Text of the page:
Beaver Dam Lutheran
|Beaver Dam Lutheran Church was
founded over two hundred years ago, approximate date 1786, by a band of
German Lutherans from the colony of Pennsylvania. These early settlers
of Lutheran faith migrated south across the Blue Ridge into the
Piedmont section of North Carolina and moved into the Beaver Dam
section of Tryon County (now Gaston County) where they found the
opportunity to live, work, and worship as a free and God-fearing folk.
They brought with them their Bibles, catechisms, and hymn books. Beside
the waters of Beaver Dam Creek and Long Creek, they built their log
cabin homes, and on a hillside nearby they established their meeting
house and graveyard.
In May 1856 the Beaver Dam congregation decided to build a new meeting house about a mile west from their original log church. When the congregation moved into their new building in 1858, the name of the church was changed to St. Marks. The Beaver Dam Cemetery, with fifty-four or more marked graves, became abandoned as the congregation naturally began to bury their loved ones in the churchyard at St. Marks.
In 1881 St. Marks Lutheran Church became the mother church of St. John's Lutheran Church in the small village of Cherryville with a number of St. John's forty-one charter members coming from the congregation at St. Marks.
As time passed the old Beaver Dam property, located on a privately owned farm (land grant of Michael Rudisill) with no entranceway to a county road, became neglected and over-grown with trees and underbrush. The simple log meeting house 28 1/2 feet square no longer existed. Only its foundation of native rock remained to proclaim God's glory. Year after year the area around Beaver Dam was used as a pasture for a large herd of cattle making the old cemetery and churchyard almost inaccessible.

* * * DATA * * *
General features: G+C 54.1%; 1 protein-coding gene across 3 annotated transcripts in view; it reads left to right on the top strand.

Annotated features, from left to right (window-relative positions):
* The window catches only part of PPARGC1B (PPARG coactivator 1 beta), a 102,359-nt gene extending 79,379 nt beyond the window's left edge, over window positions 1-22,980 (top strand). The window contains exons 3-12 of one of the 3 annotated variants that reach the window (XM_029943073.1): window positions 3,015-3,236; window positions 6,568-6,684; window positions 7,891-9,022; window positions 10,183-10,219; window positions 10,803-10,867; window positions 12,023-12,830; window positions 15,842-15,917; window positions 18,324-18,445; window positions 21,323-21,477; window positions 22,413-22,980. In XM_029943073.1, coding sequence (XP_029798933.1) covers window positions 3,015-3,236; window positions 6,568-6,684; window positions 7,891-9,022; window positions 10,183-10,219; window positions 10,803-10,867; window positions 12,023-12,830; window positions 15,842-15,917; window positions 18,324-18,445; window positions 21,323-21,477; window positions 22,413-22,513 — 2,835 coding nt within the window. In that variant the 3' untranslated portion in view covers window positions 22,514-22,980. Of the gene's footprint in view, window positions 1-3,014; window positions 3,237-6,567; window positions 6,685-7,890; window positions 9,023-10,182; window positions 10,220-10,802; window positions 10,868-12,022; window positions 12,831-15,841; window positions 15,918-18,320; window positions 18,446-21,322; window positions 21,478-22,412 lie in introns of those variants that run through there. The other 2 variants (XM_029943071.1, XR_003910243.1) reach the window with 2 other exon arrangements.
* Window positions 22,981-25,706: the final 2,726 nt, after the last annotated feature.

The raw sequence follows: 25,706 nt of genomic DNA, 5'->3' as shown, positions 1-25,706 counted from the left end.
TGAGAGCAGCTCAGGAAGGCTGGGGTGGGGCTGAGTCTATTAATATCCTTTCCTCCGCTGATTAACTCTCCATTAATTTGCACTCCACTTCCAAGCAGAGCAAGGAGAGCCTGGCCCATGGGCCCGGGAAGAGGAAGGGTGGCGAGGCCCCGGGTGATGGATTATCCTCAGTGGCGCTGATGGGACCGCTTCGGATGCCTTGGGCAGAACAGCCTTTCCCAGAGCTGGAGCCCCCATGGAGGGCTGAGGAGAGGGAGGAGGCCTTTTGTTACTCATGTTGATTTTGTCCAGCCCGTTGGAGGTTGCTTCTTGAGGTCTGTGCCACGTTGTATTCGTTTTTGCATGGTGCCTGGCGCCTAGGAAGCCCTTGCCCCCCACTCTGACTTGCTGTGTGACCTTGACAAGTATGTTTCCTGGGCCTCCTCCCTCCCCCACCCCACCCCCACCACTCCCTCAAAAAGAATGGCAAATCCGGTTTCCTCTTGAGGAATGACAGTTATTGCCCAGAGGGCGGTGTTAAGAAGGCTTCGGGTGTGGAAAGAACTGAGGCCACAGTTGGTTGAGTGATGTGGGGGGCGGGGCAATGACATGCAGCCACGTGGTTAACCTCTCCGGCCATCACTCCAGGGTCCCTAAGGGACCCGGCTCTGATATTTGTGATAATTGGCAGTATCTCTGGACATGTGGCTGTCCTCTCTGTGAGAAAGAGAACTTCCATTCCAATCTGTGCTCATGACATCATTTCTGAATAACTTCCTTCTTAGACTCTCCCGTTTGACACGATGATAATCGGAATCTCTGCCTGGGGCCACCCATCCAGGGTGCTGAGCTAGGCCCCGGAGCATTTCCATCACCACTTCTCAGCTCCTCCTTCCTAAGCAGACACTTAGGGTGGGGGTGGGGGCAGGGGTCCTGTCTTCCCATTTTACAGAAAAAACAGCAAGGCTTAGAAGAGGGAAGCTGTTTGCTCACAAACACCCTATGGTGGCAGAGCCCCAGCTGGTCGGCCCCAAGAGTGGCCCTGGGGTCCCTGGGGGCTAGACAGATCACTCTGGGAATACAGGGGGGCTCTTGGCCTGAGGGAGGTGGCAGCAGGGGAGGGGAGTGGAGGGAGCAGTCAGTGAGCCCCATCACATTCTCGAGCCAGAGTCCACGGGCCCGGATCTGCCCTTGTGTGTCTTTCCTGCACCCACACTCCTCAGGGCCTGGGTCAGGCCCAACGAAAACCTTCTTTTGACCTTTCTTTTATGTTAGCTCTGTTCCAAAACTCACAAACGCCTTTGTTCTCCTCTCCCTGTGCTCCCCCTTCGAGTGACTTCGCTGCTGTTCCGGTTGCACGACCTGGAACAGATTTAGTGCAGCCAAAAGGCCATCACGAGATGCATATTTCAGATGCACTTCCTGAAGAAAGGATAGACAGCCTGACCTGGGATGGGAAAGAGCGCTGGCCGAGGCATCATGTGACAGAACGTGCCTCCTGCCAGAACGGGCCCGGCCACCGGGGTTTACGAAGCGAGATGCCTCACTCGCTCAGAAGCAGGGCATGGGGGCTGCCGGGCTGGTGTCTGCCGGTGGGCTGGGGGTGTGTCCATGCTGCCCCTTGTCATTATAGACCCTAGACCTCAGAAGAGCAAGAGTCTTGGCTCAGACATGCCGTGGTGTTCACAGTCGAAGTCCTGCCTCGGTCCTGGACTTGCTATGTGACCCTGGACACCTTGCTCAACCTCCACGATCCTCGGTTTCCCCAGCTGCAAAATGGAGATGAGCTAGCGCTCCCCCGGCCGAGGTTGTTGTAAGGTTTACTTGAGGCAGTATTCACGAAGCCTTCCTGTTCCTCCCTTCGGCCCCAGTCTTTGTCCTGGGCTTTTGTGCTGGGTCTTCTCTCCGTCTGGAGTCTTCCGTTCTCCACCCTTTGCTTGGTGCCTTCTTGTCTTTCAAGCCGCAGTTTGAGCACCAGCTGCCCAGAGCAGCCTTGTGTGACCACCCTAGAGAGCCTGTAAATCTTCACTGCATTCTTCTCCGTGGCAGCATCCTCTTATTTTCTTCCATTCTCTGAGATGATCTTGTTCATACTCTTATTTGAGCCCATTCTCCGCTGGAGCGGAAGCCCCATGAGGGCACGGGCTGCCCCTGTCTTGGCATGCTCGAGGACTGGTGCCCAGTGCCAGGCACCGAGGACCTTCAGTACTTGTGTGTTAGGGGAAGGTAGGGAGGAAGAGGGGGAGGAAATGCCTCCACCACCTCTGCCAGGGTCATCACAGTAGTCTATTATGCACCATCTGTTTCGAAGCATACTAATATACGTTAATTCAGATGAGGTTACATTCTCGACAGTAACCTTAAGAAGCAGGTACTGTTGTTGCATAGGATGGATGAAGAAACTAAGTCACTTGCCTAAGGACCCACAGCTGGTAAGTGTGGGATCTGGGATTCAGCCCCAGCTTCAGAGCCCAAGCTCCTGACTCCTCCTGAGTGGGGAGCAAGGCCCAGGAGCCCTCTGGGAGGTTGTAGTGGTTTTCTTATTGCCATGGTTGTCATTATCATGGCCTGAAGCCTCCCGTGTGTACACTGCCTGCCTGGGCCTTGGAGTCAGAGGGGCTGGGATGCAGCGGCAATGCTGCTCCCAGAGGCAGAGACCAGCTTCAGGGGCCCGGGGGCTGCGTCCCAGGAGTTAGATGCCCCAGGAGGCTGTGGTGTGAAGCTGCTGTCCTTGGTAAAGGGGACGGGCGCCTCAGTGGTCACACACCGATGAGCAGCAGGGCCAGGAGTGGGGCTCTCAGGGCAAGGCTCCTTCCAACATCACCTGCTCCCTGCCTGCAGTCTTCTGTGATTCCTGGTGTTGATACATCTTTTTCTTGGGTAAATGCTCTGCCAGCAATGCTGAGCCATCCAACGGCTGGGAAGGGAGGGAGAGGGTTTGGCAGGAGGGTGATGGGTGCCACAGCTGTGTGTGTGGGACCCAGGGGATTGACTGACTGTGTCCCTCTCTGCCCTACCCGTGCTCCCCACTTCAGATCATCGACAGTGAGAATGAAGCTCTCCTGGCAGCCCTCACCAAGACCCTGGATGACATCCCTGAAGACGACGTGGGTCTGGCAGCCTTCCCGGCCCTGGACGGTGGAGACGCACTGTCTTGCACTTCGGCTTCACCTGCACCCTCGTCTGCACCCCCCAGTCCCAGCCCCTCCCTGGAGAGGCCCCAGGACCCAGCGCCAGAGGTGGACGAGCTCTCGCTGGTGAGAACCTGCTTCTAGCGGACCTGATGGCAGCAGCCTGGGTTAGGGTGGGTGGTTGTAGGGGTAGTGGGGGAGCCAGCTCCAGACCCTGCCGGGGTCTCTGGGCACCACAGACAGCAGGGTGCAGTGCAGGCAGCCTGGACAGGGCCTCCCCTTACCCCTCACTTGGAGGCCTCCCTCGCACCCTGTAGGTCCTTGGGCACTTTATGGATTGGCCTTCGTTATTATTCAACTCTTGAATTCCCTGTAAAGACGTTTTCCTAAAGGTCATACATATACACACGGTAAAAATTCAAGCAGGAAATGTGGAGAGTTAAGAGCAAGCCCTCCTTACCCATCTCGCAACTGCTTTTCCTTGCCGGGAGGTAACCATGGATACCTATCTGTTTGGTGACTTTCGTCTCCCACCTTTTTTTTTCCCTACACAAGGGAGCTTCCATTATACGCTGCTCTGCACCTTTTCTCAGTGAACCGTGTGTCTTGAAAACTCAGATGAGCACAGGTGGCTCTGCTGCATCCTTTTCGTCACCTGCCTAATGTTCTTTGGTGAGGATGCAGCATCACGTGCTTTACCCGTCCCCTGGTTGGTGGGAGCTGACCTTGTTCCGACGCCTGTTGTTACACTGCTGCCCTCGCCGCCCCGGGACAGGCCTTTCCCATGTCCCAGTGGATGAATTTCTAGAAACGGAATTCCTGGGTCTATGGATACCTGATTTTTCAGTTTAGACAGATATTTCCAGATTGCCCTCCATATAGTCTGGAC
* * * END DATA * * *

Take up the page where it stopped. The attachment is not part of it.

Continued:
Early in 1992, descendants of the pioneers buried in the old graveyard organized for the purpose of restoring the historic site. In six months time the descendants acquired a deed to the property which they presented to St. Marks congregation on the church's Homecoming Sunday. The descendants also cleared the grounds, built a graveled roadway to Whitesides Road, erected historic markers, and enclosed the entire area with a chain link fence.
On Sunday, the twenty-third of August 1992, the restored grounds were opened for visitation. During the afternoon over one hundred and fifty interested persons walked the grounds of that venerable place.
Mary Frances Mauney